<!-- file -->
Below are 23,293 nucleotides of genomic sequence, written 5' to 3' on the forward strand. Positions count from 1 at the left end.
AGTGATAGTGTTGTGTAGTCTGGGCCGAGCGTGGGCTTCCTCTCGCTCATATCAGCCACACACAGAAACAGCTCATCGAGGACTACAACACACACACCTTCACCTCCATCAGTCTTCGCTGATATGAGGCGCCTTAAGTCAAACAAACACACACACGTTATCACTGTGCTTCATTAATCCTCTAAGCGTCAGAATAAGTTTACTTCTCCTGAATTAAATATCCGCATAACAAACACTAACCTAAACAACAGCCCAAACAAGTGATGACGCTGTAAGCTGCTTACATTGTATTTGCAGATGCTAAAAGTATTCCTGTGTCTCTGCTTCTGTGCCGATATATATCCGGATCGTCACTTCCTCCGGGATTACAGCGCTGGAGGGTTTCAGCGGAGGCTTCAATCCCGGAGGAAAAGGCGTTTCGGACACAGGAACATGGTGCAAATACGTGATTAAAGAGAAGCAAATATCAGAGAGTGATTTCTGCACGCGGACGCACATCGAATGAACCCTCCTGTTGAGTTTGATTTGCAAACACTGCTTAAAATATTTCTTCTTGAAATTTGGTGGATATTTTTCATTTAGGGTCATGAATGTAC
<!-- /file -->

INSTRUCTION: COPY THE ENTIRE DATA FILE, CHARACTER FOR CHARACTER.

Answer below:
Below are 23,293 nucleotides of genomic sequence, written 5' to 3' on the forward strand. Positions count from 1 at the left end.
AGTGATAGTGTTGTGTAGTCTGGGCCGAGCGTGGGCTTCCTCTCGCTCATATCAGCCACACACAGAAACAGCTCATCGAGGACTACAACACACACACCTTCACCTCCATCAGTCTTCGCTGATATGAGGCGCCTTAAGTCAAACAAACACACACACGTTATCACTGTGCTTCATTAATCCTCTAAGCGTCAGAATAAGTTTACTTCTCCTGAATTAAATATCCGCATAACAAACACTAACCTAAACAACAGCCCAAACAAGTGATGACGCTGTAAGCTGCTTACATTGTATTTGCAGATGCTAAAAGTATTCCTGTGTCTCTGCTTCTGTGCCGATATATATCCGGATCGTCACTTCCTCCGGGATTACAGCGCTGGAGGGTTTCAGCGGAGGCTTCAATCCCGGAGGAAAAGGCGTTTCGGACACAGGAACATGGTGCAAATACGTGATTAAAGAGAAGCAAATATCAGAGAGTGATTTCTGCACGCGGACGCACATCGAATGAACCCTCCTGTTGAGTTTGATTTGCAAACACTGCTTAAAATATTTCTTCTTGAAATTTGGTGGATATTTTTCATTTAGGGTCATGAATGTAC